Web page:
Debt Free America Act Tops Most Searched List

Healthcare, gun control measure round out top three.


The bills that interest online legislation browsers has remained for the most part unchanged in the weeks leading up to Election Day according to THOMAS, the Library of Congress' Web site dedicated to tracking legislation. Last week, nine of the top 10 most-searched bills were the same as the week before. The one new bill on the list this week, an unemployment benefit extension act (No. 10), may be of particular interest during the lame duck session of Congress after the midterms, as the last extension of unemployment insurance will run out at the end of November.

Below are last week's 10 most-searched bills on, according to data compiled on October 24. 

1. Debt Free America Act (H.R. 4646)

Previous ranking: 1

Sponsor: Rep. Chaka Fattah (D-PA)

This bill has been on THOMAS's top 10 since August 30, but last week was the first time it reached No. 1. The Debt Free America Act aims to eliminate the $13 trillion national debt within seven years by levying a 1 percent tax on all financial and retail transactions, except for those involving stock. The bill would also, as of December 31, 2017, repeal the individual income tax. Fattah's legislation was introduced in February 2010 and immediately referred to committee, with no action taken on it since. However, the proposal has generated outrage in the blogosphere at the idea of a tax on transactions. The bill has been discussed in a wide range of Web sites, from minor political blogs to the popular myth-debunking site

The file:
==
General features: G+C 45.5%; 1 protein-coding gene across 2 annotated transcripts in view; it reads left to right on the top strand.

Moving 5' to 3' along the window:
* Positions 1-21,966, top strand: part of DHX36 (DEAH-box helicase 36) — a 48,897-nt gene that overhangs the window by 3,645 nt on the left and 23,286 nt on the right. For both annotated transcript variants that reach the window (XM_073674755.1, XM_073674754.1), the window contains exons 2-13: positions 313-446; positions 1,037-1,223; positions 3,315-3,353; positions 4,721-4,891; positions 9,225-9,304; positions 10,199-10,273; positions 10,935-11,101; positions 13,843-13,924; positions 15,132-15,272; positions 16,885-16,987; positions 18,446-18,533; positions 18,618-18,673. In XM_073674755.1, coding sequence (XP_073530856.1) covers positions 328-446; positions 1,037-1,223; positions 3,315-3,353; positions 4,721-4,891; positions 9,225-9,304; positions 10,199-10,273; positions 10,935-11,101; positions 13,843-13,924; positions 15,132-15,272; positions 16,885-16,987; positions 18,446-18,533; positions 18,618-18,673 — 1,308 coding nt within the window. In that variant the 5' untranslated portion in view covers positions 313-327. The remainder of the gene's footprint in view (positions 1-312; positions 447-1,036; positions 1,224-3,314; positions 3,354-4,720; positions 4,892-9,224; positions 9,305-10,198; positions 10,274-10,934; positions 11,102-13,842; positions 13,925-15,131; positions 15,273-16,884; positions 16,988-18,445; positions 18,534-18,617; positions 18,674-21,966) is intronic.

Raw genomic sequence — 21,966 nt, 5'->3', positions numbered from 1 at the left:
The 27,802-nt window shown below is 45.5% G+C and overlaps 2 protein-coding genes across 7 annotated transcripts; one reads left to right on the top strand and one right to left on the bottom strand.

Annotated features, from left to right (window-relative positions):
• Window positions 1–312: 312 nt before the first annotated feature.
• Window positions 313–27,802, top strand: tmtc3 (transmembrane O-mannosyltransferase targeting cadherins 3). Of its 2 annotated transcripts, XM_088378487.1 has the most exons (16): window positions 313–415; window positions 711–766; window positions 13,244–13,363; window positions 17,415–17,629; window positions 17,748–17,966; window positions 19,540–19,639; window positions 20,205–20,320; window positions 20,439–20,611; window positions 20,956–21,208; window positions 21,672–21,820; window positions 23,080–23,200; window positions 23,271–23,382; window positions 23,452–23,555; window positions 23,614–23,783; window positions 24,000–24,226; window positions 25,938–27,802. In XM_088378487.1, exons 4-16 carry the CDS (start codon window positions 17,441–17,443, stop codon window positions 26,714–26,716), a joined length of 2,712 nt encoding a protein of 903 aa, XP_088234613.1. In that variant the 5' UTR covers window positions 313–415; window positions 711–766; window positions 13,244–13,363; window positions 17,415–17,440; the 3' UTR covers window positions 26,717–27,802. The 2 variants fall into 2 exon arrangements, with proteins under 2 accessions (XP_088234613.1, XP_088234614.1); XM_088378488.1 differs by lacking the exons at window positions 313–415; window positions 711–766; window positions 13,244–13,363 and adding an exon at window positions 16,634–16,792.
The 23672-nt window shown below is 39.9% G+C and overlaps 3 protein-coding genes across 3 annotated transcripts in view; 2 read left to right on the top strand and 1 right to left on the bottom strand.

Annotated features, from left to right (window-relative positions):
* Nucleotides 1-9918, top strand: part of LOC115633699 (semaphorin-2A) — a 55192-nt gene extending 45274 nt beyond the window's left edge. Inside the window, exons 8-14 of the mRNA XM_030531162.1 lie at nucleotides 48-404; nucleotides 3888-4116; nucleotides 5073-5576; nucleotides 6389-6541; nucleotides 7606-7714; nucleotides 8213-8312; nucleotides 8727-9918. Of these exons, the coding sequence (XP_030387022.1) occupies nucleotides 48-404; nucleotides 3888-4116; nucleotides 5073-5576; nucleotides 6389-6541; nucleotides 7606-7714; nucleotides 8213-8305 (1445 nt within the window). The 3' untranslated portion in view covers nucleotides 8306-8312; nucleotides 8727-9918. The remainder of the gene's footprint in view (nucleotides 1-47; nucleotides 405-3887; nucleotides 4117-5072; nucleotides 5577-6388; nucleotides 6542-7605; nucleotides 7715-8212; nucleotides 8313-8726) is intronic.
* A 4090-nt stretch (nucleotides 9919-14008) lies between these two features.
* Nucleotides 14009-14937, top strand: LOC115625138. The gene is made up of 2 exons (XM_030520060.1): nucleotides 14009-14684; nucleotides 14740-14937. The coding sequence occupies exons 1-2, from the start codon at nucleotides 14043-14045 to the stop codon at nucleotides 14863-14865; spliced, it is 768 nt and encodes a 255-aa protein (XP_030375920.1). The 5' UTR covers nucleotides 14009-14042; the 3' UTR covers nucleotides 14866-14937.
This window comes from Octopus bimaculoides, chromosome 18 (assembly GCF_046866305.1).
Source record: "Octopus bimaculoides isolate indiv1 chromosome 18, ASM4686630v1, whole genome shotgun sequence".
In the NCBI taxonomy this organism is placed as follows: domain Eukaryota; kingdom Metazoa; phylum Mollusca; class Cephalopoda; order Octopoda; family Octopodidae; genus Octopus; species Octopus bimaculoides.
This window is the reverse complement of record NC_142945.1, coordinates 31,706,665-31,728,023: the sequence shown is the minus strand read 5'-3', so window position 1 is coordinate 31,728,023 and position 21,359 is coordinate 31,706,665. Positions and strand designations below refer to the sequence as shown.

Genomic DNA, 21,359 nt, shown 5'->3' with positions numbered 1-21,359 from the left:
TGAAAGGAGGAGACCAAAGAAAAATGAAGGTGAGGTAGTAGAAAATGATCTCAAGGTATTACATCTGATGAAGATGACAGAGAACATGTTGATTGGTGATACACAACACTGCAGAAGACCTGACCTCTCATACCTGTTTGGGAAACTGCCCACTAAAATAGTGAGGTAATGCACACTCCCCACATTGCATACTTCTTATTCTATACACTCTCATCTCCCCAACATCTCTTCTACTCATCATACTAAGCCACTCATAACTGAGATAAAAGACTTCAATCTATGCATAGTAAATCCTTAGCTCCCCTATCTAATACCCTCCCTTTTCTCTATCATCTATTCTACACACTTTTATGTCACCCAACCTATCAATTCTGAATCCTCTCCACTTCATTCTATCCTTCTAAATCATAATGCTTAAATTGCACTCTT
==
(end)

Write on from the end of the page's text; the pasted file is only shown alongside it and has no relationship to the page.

2. Patient Protection and Affordable Care Act (H.R. 3590)

Previous ranking: 2

Sponsor: Rep. Charles Rangel (D-NY)

More commonly known as the healthcare reform bill, the Patient Protection and Affordable Care Act became law on March 23, 2010. Among the many changes it makes to the existing healthcare system, the law requires that all individuals have health insurance and prohibits insurers from denying coverage due to pre-existing conditions, two provisions that both will go into effect in 2014. More than a dozen provisions are scheduled to take effect in 2010, with the rest to be phased in through 2018. Shortly after President Obama signed the bill, attorneys general from 13 states together filed a suit in a Florida federal court, claiming that the healthcare reform law is unconstitutional. The number of states involved in that suit has since grown to 21. Virginia also filed its own challenge, and a federal judge indicated last week that he would rule on that suit by the end of the year.

3. Blair Holt's Firearm Licensing and Record of Sale Act of 2009 (H.R. 45)

Previous ranking: 5

Sponsor: Rep. Bobby Rush (D-IL)

Named after a Chicago teen who was gunned down in 2007 on a public bus, this act would tighten gun ownership provisions in the Brady Handgun Violence Prevention Act, a 1993 law that mandated background checks on gun buyers. The Blair Holt act would require anyone possessing a firearm to first obtain a firearm license. The bill was introduced at the start of 2009 and has remained in the House Judiciary Committee's Subcommittee on Crime, Terrorism, and Homeland Security since February of that year. [See who in Congress gets the most from gun rights groups.]

4. Small Business Jobs and Credit Act of 2010 (H.R. 5297)

Previous ranking: 4

Sponsor: Rep. Barney Frank (D-MA)

The Small Business Jobs and Credit Act includes provisions to establish a $30 billion fund to increase loan availability to small businesses. The act also includes an initiative to help fund states' lending programs and several forms of tax relief for small businesses, such as increased deductions for business start-up costs. This bill passed the House in June and passed the Senate in amended form on September 16. On September 23, the House agreed to the Senate version, named the "Small Business Jobs Act of 2010," and President Obama signed it into law four days later.

5. Veterans' Compensation Cost-of-Living Adjustment Act of 2010 (H.R. 4667)

Previous ranking: 3

Sponsor: Rep. Tom Perriello (D-VA)